Myanmar power protests put government to the test

Protests in Myanmar over persistent power shortages are providing a test of how the country's elected but military-backed government will respond to rising expectations sparked by democratic reforms.

Small demonstrations in the country's two largest cities and several towns this past week could be seen as an indicator of the new openness under President Thein Sein.

From another point of view, the protests — peaceful and limited in size and scope so far — serve as a reminder of the early stages of past unrest, small affairs sparked by complaints over the economy that snowballed into large-scale challenges to authority.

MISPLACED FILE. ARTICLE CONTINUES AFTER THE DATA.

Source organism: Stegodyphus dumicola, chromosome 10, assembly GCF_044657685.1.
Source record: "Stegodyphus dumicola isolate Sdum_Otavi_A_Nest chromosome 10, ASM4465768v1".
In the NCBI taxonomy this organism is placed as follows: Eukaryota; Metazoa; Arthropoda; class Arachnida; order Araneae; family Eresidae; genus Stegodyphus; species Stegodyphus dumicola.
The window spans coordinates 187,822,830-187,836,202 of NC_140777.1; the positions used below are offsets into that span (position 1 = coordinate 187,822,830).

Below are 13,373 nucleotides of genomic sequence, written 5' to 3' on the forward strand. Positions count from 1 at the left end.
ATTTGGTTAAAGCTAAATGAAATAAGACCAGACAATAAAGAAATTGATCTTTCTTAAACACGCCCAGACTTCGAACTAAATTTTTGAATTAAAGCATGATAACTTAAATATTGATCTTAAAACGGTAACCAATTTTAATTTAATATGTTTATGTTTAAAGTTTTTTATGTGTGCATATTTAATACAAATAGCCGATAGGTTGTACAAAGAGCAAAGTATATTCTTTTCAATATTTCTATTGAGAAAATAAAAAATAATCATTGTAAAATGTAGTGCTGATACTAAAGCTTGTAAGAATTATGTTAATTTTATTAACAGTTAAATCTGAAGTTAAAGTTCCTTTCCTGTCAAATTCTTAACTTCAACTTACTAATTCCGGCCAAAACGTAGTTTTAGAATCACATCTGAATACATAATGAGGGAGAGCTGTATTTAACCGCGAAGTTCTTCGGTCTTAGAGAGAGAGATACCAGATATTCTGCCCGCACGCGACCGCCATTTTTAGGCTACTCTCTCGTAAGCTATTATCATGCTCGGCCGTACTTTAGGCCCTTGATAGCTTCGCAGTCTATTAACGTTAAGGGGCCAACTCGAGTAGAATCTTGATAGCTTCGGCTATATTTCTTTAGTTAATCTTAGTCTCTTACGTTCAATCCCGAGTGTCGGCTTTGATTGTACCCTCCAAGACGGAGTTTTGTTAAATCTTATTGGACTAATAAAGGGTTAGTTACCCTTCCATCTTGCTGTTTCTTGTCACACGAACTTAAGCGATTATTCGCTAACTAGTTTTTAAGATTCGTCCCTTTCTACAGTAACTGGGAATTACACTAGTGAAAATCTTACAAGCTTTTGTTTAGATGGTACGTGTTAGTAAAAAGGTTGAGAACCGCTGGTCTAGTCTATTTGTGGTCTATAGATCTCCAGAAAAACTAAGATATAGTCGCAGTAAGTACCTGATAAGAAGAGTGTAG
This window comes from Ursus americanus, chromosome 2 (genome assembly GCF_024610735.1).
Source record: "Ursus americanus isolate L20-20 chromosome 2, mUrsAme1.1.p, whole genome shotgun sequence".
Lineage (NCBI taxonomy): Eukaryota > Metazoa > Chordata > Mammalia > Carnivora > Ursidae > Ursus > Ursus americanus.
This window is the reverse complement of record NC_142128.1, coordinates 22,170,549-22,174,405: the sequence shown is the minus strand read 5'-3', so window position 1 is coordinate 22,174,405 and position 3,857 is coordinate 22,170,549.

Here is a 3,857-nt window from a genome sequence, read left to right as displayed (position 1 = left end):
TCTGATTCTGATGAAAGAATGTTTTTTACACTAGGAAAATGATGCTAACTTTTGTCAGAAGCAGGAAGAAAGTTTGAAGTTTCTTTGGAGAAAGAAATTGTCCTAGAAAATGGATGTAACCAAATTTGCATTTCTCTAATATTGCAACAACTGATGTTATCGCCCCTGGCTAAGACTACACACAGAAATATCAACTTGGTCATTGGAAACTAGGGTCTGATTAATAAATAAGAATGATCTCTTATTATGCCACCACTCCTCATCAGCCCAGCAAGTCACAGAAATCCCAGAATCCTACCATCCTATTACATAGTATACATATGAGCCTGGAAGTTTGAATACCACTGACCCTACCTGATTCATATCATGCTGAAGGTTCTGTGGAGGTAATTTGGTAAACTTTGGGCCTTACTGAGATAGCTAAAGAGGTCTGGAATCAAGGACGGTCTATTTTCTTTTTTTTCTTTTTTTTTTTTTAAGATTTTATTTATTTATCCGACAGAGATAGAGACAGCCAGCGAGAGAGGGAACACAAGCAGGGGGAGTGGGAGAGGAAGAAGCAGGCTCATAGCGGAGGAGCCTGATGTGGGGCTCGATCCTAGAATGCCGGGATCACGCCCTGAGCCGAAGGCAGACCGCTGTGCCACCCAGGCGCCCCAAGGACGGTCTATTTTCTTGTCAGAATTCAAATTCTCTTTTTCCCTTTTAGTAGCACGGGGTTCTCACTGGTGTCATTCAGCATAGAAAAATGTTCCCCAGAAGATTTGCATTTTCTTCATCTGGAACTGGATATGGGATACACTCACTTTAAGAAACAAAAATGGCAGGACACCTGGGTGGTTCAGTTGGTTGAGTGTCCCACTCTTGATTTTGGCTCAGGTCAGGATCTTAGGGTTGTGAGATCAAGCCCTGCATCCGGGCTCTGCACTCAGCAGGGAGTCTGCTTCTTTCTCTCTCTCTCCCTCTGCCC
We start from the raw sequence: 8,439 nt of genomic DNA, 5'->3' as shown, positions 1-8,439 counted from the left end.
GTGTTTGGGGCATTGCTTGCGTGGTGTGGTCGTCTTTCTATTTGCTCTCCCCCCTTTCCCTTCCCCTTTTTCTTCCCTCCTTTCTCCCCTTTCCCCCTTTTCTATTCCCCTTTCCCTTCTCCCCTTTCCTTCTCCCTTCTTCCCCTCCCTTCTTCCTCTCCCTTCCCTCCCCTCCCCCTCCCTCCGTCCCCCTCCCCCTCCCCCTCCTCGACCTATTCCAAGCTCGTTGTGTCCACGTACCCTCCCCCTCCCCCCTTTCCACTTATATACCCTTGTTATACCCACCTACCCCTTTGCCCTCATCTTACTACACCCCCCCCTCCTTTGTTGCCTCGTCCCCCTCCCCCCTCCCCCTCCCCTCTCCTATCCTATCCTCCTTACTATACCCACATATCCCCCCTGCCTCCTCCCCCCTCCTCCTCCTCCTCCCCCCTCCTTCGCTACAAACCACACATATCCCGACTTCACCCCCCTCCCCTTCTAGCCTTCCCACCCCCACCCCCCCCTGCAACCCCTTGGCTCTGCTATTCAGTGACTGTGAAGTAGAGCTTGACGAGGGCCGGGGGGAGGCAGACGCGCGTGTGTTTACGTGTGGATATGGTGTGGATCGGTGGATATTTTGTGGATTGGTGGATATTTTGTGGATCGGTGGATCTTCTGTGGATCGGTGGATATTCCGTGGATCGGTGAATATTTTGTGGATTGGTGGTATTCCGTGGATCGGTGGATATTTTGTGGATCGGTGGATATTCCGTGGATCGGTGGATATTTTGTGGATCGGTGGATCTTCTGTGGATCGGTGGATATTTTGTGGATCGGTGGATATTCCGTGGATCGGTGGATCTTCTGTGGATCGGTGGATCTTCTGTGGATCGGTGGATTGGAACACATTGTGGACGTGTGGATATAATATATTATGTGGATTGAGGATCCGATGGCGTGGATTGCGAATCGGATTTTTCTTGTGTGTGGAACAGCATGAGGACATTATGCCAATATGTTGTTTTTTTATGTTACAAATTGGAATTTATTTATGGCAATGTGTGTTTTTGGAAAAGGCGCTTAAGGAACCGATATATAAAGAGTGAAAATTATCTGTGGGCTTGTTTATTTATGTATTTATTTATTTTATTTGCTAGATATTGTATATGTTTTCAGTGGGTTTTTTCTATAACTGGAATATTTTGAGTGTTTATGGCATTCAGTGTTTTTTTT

In 2007, the former military regime used armed force to put down the so-called Saffron Revolution, which began as small, localized protests over fuel price hikes.


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